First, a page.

Broadcom, Palm Looking a Little Blue in the Tooth

The 2002 International Consumer Electronics Show (CES) in Las Vegas is still very much alive, and, contrary to the media glut, not
all of the news revolved around the convergence of DVDs and digital media. Palm Inc. Wednesday said it had
teamed with communications chipmaker Broadcom Corp. to create a new Bluetooth architecture for future personal
digital assistants (PDAs).

Palm will use the architecture, based on Broadcom’s Blutonium transceivers, to craft Personal Area Networks (PANs). As many people
now know from all of the attention it has garnered in high-tech press the last two years, Bluetooth is an international standard for
short-range wireless data communications, good for 10 meters (about 40 feet), with a modest data transfer rate of 1 megabit per
second (Mbps).

Palm hopes that with Broadcom’s transceivers and infrared (IrDA), Bluetooth will enable handheld users to interact with a variety of
devices, probably in a home networking type of environment. What will this do for the wireless consumer? With handhelds equipped
with Broadcom’s Bluetooth chips, (in this case, the Broadcom BCM2033 chip) users may synchronize their devices and send documents to
a Bluetooth-enabled printer without having to connect to a docking station or other wired interface. Such handhelds can also be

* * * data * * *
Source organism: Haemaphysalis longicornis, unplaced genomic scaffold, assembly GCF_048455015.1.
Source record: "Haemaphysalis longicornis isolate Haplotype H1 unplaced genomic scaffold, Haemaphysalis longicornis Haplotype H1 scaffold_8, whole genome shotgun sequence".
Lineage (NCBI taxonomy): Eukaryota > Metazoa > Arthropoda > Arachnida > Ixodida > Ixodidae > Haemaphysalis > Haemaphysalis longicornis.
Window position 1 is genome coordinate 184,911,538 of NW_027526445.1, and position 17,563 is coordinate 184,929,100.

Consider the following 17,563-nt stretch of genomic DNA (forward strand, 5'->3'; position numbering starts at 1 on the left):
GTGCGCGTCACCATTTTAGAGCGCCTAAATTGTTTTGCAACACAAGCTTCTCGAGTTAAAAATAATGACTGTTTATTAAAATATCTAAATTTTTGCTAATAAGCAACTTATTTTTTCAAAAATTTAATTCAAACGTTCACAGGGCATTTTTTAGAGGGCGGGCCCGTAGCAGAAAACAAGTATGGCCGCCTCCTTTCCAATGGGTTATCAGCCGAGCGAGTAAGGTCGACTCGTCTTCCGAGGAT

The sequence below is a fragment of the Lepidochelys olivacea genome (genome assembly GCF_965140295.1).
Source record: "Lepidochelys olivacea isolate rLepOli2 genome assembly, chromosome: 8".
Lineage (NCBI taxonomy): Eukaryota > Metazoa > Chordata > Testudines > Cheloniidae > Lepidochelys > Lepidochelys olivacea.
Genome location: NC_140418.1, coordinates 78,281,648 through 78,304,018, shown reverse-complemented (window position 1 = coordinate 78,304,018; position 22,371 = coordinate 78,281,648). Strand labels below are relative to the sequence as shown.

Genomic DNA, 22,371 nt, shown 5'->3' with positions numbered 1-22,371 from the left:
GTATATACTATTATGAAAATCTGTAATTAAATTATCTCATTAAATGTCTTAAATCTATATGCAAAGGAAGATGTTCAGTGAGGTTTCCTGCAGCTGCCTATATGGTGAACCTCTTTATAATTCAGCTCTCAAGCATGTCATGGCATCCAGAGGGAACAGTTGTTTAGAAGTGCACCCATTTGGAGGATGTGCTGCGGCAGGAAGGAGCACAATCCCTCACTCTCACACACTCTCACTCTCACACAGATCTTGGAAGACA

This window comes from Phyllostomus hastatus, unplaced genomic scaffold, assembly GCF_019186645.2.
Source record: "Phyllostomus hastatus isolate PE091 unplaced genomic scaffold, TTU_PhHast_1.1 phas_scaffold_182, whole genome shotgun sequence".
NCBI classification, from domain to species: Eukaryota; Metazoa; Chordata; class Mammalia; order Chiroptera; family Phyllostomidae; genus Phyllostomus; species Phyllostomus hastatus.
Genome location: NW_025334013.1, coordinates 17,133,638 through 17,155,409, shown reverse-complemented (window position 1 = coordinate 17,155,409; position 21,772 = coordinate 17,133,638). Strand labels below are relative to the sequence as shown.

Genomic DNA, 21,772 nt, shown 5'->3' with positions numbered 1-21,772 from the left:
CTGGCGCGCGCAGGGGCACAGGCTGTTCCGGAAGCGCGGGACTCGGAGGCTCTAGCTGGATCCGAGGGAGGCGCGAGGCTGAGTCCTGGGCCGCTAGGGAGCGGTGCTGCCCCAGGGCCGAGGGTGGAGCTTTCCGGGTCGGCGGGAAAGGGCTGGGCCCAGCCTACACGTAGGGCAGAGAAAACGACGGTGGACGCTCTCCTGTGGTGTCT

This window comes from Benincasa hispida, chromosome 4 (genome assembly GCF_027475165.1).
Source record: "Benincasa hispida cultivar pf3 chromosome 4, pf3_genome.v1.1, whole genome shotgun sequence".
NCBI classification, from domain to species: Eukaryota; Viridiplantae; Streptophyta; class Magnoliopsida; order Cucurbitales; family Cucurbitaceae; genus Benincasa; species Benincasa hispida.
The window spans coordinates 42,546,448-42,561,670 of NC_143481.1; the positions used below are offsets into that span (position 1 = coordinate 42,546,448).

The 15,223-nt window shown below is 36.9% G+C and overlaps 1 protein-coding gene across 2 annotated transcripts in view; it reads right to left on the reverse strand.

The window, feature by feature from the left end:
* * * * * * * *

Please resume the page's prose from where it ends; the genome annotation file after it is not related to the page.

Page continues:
combined with Bluetooth phones.

Noting that his company’s PDAs adhere to restrictive space and power requirements in order to optimize size and battery life, Palm
Senior Vice President of Global Operations Angel Mendez said that Broadcom’s Bluetooth products are “a best-value solution meeting
our cost, size, performance and power requirements…”

In the broad market, Bluetooth has often been bashed by wireless proponents for not being fast enough, and for having limited range,
as compared to other standards, such as Wi-Fi and HomeRF. However, the latter two standards prove much more expensive in setting up
wireless networks. Bluetooth, according to some researchers, makes for a good value proposition.

In a recent Cahners In-Stat study, analyst Joyce Putscher addressed both the technology’s value and the bum rap it has received in
the past year. Not only did Bluetooth chipset sales keep on track to reach 13 million units, but they just about doubled those of
Wi-Fi, or 802.11.

Moreover, Putscher said interest in Bluetooth should only increase, as “activity has moved forward in the mobile phone, notebook PC,
and adapter space, with specialty adapters just beginning to show up for Personal Digital Assistants (PDAs).”

“Once people are educated on what the benefits are, demand will rise for products that include Bluetooth connectivity, as long as
prices of products are reasonable,” Putscher said. “The challenge lies in getting the message across, and being able to educate the
general public correctly in a variety of ways and channels.”

Putscher also said Bluetooth chipset shipments will rise sharply to 780 million units in 2005, which would easily make the wireless
technology ubiquitous.

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